A Tale of Two Sisters is currently streaming on Shudder and the Criterion Channel.

Thursday, October 29, 2020

Musty TV's Maniacal Movie Countdown - Day 29: Willow Creek

Normally, a film like Willow Creek would piss me off. Another found footage horror film, and one that "borrows" so much from The Blair Witch Project it could almost be called a remake? Instead of witches, our amateur documentarians are in search of Bigfoot, with the ultimate goal of reaching the location of that famous Bigfoot footage shot in 1967.

But Willow Creek is so well done, I can't hate it. Director Bobcat Goldthwait, being a comedian, smartly injects a lot of humor into the beginning of the film, as his two leads (Alexie Gilmore as Lucy and Bryce Johnson as Jim), interview locals--some real, some actors--and argue amongst themselves about the existence of Sasquatch. Bryce is the true believer, and the director of the doc, while Lucy is a skeptic, and his sometime camera person.

This humor is clever because it throws us off our guard, so when the movie gets scary, we don't know what to believe. A 20-minute, uncut scene in the middle of the film firmly places the film into the horror camp, and it's just masterfully done. It's the only post-Blair Witch found footage film I've seen that has come close to matching, and in some ways, outdoing, what that film did.

  Willow Creek is currently streaming on Amazon Prime.

Wednesday, October 28, 2020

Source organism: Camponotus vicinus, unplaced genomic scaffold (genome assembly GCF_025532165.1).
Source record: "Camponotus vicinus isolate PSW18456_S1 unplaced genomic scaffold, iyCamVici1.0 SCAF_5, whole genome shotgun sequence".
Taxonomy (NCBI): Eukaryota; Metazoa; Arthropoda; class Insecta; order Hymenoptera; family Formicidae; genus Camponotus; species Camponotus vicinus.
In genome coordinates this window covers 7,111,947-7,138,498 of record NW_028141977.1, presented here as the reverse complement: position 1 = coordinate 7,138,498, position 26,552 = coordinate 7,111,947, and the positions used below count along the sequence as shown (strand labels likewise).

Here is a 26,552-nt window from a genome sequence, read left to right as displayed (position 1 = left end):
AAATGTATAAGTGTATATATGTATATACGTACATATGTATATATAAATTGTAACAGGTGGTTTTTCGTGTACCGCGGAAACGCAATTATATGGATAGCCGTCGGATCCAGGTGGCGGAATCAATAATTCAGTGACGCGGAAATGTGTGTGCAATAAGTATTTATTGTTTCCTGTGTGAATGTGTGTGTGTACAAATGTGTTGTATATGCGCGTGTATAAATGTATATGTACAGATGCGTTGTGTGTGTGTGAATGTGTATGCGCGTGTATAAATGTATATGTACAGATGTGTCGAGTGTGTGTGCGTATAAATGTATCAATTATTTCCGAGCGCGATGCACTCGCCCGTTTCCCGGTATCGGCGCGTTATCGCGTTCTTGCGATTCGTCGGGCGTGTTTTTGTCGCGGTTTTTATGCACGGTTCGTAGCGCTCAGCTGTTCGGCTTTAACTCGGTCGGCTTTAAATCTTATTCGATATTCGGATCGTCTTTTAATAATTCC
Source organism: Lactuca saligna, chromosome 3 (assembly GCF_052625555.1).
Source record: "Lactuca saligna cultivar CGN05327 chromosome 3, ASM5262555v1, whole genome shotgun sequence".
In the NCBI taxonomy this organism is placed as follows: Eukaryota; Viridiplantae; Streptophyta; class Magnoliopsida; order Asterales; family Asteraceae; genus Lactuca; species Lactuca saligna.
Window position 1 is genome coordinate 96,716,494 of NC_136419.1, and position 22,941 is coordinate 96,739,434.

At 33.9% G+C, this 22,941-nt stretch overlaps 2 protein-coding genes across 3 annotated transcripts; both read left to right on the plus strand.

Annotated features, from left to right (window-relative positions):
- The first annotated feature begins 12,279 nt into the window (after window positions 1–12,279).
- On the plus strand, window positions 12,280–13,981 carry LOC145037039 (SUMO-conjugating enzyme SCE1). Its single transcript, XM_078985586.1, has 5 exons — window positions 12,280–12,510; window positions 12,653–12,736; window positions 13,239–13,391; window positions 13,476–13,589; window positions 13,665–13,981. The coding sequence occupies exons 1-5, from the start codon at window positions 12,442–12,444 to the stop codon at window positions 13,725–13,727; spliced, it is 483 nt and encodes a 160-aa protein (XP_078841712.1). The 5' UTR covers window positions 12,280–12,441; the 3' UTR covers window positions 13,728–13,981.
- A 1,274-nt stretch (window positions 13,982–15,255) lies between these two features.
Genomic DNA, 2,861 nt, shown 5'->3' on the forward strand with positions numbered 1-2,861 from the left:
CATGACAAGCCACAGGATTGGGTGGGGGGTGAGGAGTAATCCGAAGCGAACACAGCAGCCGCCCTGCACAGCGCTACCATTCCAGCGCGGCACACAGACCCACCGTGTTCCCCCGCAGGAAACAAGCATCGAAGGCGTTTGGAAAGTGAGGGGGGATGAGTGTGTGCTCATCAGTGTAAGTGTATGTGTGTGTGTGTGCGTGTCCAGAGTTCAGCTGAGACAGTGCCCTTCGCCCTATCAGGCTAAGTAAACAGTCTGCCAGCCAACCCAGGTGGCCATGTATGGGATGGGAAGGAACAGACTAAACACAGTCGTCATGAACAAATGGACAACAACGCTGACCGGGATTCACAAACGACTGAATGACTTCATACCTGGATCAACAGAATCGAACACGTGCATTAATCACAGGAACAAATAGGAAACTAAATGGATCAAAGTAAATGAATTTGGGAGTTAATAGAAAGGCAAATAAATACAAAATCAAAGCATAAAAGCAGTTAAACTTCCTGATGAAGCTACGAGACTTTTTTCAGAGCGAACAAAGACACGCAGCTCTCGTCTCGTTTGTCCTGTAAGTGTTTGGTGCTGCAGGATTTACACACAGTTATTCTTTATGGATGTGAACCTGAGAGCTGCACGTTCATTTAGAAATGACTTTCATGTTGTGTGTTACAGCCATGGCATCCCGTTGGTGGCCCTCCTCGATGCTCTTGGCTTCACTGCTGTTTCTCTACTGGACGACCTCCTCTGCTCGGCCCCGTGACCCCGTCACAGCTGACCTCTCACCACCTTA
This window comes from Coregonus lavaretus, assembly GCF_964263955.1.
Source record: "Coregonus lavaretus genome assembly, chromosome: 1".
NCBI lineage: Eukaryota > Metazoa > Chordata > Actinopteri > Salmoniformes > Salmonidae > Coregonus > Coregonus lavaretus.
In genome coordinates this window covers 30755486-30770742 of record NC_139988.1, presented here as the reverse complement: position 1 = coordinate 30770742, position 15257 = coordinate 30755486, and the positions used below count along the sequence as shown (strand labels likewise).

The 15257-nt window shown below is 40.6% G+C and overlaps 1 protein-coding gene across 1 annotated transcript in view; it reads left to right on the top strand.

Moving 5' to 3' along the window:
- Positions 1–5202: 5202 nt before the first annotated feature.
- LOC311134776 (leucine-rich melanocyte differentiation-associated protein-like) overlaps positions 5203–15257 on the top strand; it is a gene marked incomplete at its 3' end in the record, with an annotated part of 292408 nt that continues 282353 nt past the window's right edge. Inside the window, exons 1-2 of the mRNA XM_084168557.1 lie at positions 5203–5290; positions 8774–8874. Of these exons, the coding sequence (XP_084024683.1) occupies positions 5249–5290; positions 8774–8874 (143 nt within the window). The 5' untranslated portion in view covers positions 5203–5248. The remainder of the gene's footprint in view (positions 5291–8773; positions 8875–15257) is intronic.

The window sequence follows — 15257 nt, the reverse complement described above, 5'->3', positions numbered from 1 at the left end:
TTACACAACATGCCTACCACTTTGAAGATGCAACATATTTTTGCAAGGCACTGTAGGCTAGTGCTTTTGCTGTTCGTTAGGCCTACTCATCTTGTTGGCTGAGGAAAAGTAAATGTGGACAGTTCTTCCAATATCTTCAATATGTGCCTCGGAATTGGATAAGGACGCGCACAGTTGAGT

Musty TV's Maniacal Movie Countdown - Day 28: Whistle and I'll Come to You (1968)

A friend recommended the short film Whistle and I'll Come to You, which I had actually never even heard of before. It was produced for a BBC television documentary series called Omnibus, and is not a documentary, so don't ask me to explain that, and is instead based on a short story by M.R. James. 

Centered on a middle-aged professor vacationing on the English coast, the film is absolutely worth watching for the performance of Michael Hordern as Professor Parkin, as he putters around his room, the coast, and local graveyards, muttering to himself and arguing against the existence of ghosts with a fellow traveler.

Ghosts! Preposterous. 

It's available to view on YouTube, and embedded below.

Tuesday, October 27, 2020

Musty TV's Maniacal Movie Countdown - Day 27: Coherence

Coherence would make a good double feature with The Invitation. Both deal with dinner parties that turn weird and deadly to the good looking Los Angelinos in attendance, though Coherence is more of a mind fuck than The Invitation was, and veers more into science fiction than horror. (Ultimately, I think The Invitation is the better movie)

The cast is largely unknown, save for Nicholas Brendon, if anyone was wondering what he had been up to since the end of Buffy the Vampire Slayer (aside from, uh, getting arrested and stuff). He plays a character that's basically himself, which adds an even extra level of meta-comedy to the whole thing, once the premise of the film reveals itself...let's just say, will the real Nicholas Brendon please stand up?

Also, if you plan on watching this one, I'd wait until after the Election.

 Coherence is currently streaming on Amazon Prime.

Monday, October 26, 2020

Musty TV's Maniacal Movie Countdown - Day 26: Black Box

Black Box is another Blumhouse Production which premiered on Amazon this month, and I liked it a fair bit more than I did the previously reviewed Evil Eye, even if it feels a bit like a Black Mirror episode you might criticize for being too long.